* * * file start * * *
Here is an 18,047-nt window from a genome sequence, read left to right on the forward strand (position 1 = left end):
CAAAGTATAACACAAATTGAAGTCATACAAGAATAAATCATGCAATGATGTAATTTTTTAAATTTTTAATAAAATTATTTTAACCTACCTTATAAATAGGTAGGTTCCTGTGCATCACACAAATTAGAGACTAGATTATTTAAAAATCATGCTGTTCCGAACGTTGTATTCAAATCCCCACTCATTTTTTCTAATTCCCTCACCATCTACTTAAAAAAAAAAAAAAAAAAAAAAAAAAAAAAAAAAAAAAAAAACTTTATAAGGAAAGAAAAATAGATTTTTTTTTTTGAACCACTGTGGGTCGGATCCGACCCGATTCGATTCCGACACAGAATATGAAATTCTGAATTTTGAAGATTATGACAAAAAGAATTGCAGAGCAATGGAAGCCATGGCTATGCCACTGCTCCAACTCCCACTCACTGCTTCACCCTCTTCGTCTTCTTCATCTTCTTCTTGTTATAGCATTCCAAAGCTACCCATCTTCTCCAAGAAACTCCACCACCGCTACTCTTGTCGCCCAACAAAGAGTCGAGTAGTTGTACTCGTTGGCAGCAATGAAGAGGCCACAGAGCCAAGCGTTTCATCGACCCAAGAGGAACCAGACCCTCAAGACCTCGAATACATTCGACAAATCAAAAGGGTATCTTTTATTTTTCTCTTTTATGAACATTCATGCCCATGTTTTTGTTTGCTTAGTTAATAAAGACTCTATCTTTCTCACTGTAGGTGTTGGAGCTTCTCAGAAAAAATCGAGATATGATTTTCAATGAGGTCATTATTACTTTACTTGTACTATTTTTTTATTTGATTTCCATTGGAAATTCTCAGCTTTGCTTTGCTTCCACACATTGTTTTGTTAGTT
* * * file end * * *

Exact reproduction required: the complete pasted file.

Here is an 18,047-nt window from a genome sequence, read left to right on the forward strand (position 1 = left end):
CAAAGTATAACACAAATTGAAGTCATACAAGAATAAATCATGCAATGATGTAATTTTTTAAATTTTTAATAAAATTATTTTAACCTACCTTATAAATAGGTAGGTTCCTGTGCATCACACAAATTAGAGACTAGATTATTTAAAAATCATGCTGTTCCGAACGTTGTATTCAAATCCCCACTCATTTTTTCTAATTCCCTCACCATCTACTTAAAAAAAAAAAAAAAAAAAAAAAAAAAAAAAAAAAAAAAAAACTTTATAAGGAAAGAAAAATAGATTTTTTTTTTTGAACCACTGTGGGTCGGATCCGACCCGATTCGATTCCGACACAGAATATGAAATTCTGAATTTTGAAGATTATGACAAAAAGAATTGCAGAGCAATGGAAGCCATGGCTATGCCACTGCTCCAACTCCCACTCACTGCTTCACCCTCTTCGTCTTCTTCATCTTCTTCTTGTTATAGCATTCCAAAGCTACCCATCTTCTCCAAGAAACTCCACCACCGCTACTCTTGTCGCCCAACAAAGAGTCGAGTAGTTGTACTCGTTGGCAGCAATGAAGAGGCCACAGAGCCAAGCGTTTCATCGACCCAAGAGGAACCAGACCCTCAAGACCTCGAATACATTCGACAAATCAAAAGGGTATCTTTTATTTTTCTCTTTTATGAACATTCATGCCCATGTTTTTGTTTGCTTAGTTAATAAAGACTCTATCTTTCTCACTGTAGGTGTTGGAGCTTCTCAGAAAAAATCGAGATATGATTTTCAATGAGGTCATTATTACTTTACTTGTACTATTTTTTTATTTGATTTCCATTGGAAATTCTCAGCTTTGCTTTGCTTCCACACATTGTTTTGTTAGTT